Hospital electronic prescribing system implementation impact on discharge information communication and prescribing errors: a before and after study.
Mills, Pamela Ruth
Weidmann, Anita Elaine
Stewart, Derek C.
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MILLS, P., WEIDMANN, A.E. and STEWART, D. 2017. Hospital electronic prescribing system implementation impact on discharge information communication and prescribing errors: a before and after study. European journal of clinical pharmacology [online], 73(10), pages 1279-1286. Available from: https://doi.org/10.1007/s00228-017-2274-7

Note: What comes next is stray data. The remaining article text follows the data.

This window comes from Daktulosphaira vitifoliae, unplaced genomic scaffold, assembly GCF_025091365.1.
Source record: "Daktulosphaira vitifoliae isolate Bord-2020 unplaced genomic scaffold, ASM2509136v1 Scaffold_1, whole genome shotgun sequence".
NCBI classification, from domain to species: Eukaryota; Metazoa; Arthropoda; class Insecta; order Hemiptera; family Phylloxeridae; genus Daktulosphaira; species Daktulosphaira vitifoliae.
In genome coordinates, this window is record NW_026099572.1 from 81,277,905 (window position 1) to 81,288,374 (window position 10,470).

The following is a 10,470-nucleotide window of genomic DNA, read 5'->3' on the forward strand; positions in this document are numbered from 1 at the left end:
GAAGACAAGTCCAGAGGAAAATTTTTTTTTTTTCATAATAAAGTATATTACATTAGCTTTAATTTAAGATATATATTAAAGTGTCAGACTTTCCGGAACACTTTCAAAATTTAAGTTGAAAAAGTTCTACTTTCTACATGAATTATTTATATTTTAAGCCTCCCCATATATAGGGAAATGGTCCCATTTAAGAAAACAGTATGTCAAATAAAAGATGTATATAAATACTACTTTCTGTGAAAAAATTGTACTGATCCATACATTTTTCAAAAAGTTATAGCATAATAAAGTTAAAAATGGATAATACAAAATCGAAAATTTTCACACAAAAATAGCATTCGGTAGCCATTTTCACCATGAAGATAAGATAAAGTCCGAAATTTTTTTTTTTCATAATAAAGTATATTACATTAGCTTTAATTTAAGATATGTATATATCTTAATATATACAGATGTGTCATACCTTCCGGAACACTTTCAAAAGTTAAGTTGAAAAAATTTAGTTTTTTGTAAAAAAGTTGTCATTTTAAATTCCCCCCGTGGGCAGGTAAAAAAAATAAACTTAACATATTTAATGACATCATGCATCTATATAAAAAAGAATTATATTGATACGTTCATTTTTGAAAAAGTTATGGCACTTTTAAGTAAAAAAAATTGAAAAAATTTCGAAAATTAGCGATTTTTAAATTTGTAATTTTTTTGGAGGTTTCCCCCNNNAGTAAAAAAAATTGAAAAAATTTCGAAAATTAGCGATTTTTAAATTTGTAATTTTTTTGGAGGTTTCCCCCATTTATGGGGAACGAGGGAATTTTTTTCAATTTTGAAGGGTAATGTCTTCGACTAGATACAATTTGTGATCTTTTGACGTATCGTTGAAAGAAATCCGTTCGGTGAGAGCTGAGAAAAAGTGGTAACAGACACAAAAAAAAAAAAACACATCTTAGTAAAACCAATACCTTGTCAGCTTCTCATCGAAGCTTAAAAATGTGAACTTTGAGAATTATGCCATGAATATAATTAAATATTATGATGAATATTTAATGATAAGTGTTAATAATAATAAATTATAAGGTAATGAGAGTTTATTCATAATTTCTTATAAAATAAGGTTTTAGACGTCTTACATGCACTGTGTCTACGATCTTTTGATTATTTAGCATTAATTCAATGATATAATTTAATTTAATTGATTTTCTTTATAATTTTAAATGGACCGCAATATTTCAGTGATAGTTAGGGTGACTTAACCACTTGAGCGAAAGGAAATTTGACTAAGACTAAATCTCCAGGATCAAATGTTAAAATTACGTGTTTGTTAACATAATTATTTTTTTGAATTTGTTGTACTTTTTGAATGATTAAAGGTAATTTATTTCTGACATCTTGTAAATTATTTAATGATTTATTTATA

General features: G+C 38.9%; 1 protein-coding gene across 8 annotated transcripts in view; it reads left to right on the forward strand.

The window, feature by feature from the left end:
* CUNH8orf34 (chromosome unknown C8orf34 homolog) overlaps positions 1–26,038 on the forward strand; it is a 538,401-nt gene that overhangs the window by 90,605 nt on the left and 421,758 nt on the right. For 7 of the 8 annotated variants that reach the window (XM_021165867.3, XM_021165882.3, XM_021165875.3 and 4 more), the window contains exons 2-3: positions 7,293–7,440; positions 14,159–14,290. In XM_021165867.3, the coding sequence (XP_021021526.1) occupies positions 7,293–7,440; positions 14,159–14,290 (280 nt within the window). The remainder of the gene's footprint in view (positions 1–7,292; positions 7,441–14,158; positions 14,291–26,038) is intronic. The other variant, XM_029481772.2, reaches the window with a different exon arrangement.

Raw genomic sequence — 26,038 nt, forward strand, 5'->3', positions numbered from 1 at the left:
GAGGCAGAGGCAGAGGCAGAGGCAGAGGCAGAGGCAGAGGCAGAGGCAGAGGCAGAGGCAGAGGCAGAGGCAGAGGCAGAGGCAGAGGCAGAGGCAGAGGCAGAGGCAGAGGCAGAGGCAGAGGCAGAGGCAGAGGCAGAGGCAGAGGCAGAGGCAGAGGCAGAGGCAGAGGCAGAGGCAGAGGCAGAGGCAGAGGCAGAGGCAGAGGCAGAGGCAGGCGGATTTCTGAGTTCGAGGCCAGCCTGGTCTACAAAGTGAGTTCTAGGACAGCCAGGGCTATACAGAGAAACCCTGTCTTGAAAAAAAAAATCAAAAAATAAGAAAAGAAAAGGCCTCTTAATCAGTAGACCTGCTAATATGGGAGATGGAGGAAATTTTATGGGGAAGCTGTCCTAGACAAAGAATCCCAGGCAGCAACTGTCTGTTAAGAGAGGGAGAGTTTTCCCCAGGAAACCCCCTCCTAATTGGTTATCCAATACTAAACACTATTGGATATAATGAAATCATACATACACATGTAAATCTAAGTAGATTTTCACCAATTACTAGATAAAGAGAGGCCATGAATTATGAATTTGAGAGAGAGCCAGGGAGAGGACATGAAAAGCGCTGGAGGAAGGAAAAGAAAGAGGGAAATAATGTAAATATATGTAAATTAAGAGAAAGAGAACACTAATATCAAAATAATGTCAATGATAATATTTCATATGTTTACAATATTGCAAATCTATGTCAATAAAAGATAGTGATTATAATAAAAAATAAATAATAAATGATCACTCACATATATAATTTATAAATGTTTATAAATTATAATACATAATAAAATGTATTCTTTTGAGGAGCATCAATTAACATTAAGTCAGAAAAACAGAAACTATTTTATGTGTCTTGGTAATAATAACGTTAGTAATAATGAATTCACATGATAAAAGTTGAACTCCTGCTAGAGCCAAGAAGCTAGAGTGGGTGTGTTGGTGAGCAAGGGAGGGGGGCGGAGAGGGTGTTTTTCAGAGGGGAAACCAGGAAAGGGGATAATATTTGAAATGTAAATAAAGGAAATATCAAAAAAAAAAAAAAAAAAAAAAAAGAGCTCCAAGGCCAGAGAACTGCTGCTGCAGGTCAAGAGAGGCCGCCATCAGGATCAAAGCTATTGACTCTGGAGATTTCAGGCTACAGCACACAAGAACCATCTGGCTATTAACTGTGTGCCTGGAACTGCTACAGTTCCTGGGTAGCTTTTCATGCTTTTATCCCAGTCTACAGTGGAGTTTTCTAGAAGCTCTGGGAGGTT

Purpose The study aimed to test the hypothesis that hospital electronic prescribing and medicine administration system (HEPMA) implementation impacted patient discharge letter quality, nature and frequency of prescribing errors. Method A quasi experimental before and after retrospective case note review was conducted in one United Kingdom district general hospital. The total sample size was 318 (random samples of 159 before and after implementation), calculated to achieve a 10% error reduction with a power of 80% and p<0.05. Adult patients discharged after ≥24 hour inpatient stay were assessed for discharge information documentation quality using a modified validated discharge document template. Prescribing errors were classified as medicine omissions, commissions, incorrect dose/frequency/ duration, drug interactions, therapeutic duplications or missing/inaccurate allergy information. Post-implementation assessments were undertaken four months following HEPMA implementation. Error severity was determined by a multidisciplinary panel consensus using the Medications at Transitions and Clinical Handoffs (MATCH) study validated scoring system. Results There were no statistically significant differences in patient demographics between the pre and postimplementation groups. Discharge information documentation quality improved; allergy documentation increased from 11 to 159/159 (p<0.0001). The number of patients with prescribing errors reduced significantly from 158 to 37/159 (p<0.001).Prescribing error category incidence identified in preimplementation patients was reduced (e.g. omission incidence from 66 to 18/159 (p<0.001)), although a new error type (sociotechnical [errors caused by the system]) was identified post-implementation (n=8 patients). Post-implementation prescribing errors severity rating identified 8/37 as likely to cause potential patient harm. Conclusion HEPMA implementation was associated with improved discharge documentation quality, statistically significant prescribing error reduction and prescribing error type alteration. There remains a need to be alert for potential prescribing errors.